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Heat Treating Filet Knife

Discussion in 'Heat Treating' started by Joelsund, Oct 10, 2020.

  1. Joelsund

    Joelsund New Member

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    Working on my first filet knife. Does anyone have any recommendations on heat treating them? I’m using 1/16th AEBL so it should be able to flex quite well. I’m thinking I should temper it quite soft to about 58 so it doesn’t snap. AEBL is already pretty tough even at a 60 so I’m thinking I should definitely be fine at 58. It’ll be mainly used for pickerel so won’t be cutting big bones. Any input would be greatly appreciated.
     
  2. Scott Kozub

    Scott Kozub Member

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    I've done a couple at 61 they were quite flexible. Almost got to 90 degrees before snapping. If you want more flex grind it thinner.

    I don't like AEBL any less than 60. The edge starts to roll in the 50s.

    My suggestion is 62 and grind thin. You can always temper back a little more if you want before mounting the handle.
     
  3. Joelsund

    Joelsund New Member

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    Good idea, I’ll try 62. Thank you
     
  4. dancom

    dancom Dust Maker Best Shop Tool

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    I heat treat at 1060°C, air quench, temper at 200°C for 2 x 2 hours. Grind after heat treatment. The thinner you grind the better it'll flex, but there is such a thing as too much flex also. My last two were from 3/32" AEB-L, but the blades were ground distal taper until I felt a good firm flex. I don't know of an exact way to to measure this. I just press it against the bench and feel the bounce.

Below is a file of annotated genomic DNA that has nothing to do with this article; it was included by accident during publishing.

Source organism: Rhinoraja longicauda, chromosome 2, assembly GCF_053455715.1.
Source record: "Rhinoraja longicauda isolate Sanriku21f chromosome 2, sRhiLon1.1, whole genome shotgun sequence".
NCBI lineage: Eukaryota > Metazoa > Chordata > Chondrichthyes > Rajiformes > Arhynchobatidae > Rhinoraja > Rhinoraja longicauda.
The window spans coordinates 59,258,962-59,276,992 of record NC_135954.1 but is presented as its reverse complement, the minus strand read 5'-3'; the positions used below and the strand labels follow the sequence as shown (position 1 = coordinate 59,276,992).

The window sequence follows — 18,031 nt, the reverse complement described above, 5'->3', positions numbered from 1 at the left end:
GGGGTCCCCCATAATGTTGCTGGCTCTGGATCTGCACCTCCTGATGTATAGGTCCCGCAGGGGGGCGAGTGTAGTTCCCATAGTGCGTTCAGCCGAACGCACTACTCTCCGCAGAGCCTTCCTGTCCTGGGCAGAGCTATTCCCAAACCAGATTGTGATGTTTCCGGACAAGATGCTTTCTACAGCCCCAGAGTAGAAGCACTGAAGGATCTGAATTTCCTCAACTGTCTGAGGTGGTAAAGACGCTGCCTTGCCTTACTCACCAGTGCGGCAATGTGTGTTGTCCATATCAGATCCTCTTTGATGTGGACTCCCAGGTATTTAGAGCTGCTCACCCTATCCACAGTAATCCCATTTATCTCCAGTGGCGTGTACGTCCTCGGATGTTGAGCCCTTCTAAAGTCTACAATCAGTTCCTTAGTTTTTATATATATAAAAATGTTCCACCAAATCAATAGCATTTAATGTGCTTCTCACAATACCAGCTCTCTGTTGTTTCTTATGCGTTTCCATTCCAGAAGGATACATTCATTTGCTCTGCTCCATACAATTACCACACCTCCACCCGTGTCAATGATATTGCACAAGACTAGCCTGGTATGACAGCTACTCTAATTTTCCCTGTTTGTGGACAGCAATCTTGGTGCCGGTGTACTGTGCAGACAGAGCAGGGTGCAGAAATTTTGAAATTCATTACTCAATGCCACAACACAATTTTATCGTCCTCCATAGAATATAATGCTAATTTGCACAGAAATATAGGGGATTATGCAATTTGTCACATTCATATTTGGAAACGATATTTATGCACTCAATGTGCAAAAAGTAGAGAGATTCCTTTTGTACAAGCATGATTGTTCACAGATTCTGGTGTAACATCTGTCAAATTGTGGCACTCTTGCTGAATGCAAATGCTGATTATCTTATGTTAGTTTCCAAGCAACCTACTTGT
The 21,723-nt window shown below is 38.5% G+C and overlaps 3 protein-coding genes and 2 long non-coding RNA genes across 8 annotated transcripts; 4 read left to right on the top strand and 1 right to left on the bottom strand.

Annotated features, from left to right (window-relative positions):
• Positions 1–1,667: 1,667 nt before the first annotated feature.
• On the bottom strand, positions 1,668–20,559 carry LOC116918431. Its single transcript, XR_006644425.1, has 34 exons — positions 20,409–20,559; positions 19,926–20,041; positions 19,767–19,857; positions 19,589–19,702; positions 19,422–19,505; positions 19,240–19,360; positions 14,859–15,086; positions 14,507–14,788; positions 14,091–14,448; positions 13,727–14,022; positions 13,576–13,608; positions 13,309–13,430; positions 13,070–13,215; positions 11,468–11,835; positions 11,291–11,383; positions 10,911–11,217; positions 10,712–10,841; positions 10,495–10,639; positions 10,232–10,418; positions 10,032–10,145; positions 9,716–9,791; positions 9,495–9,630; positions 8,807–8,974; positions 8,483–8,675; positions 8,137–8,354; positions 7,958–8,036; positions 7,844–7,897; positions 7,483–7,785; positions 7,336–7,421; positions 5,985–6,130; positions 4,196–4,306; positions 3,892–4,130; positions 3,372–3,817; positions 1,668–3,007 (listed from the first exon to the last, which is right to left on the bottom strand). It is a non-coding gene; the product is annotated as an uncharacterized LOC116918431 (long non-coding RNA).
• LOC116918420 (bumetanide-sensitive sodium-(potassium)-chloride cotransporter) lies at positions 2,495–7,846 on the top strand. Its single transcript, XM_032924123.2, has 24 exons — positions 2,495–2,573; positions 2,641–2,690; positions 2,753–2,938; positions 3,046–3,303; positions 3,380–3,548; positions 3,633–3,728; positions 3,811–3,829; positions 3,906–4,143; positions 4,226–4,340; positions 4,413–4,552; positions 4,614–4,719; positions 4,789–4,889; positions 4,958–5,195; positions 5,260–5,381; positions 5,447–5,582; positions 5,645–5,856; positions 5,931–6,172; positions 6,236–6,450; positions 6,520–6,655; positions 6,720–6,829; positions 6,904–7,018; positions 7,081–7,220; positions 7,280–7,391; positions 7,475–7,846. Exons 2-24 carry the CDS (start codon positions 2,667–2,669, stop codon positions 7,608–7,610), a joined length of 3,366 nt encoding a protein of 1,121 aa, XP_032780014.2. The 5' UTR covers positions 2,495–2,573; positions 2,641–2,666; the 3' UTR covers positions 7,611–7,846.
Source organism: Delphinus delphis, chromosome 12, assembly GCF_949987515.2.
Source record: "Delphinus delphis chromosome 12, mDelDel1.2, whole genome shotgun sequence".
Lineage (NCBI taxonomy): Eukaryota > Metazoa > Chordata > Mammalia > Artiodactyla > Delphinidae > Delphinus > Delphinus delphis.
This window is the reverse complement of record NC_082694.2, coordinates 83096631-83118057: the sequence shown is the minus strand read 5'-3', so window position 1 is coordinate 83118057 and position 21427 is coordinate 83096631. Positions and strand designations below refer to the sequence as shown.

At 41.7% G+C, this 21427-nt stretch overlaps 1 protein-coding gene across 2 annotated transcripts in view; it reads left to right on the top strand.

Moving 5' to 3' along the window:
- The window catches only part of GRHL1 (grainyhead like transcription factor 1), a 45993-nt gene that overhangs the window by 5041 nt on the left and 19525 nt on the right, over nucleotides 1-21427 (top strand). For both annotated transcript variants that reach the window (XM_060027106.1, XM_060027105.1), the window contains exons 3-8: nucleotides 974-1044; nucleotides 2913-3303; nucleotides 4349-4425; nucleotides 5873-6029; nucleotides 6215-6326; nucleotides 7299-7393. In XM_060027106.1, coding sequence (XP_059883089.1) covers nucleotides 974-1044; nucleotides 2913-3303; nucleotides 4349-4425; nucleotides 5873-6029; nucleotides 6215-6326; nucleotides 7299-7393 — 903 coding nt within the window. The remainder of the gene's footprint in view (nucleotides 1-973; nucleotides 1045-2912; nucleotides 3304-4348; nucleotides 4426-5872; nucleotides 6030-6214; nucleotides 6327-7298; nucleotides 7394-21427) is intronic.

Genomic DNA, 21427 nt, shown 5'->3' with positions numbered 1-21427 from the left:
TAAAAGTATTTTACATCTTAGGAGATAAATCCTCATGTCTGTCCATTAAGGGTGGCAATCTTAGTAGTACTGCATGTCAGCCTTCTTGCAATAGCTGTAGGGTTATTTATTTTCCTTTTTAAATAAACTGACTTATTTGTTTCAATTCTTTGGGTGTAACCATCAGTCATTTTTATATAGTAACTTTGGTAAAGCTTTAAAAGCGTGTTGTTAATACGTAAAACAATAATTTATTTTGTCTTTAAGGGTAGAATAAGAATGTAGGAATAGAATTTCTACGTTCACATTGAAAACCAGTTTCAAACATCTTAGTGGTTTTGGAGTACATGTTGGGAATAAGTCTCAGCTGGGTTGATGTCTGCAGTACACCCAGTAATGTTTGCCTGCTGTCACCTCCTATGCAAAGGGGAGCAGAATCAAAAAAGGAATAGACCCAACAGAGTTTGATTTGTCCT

[​IMG]

    Dan
     
    Last edited: Oct 11, 2020
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  5. FORGE

    FORGE Maker of the Year Best Knife

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    Last edited: Oct 11, 2020
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  6. dancom

    dancom Dust Maker Best Shop Tool

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    This is true. Of course, you'll know if you flex it and it stays bent, you've blown the heat treat.

    Keep grinding until it behaves the way you want.

    Dan
     
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  7. Joelsund

    Joelsund New Member

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    Thanks everyone! I have read that article from Larrin before. I have a few pieces of aebl so maybe I’ll try a few different things. My assumption was that the softer I go the further it can go without deforming or snapping.
     
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  8. Griff

    Griff Active Member

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    I’ll go on record (again:D) to say that fillet knives scare the :poop out of me lol!
     
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  9. dancom

    dancom Dust Maker Best Shop Tool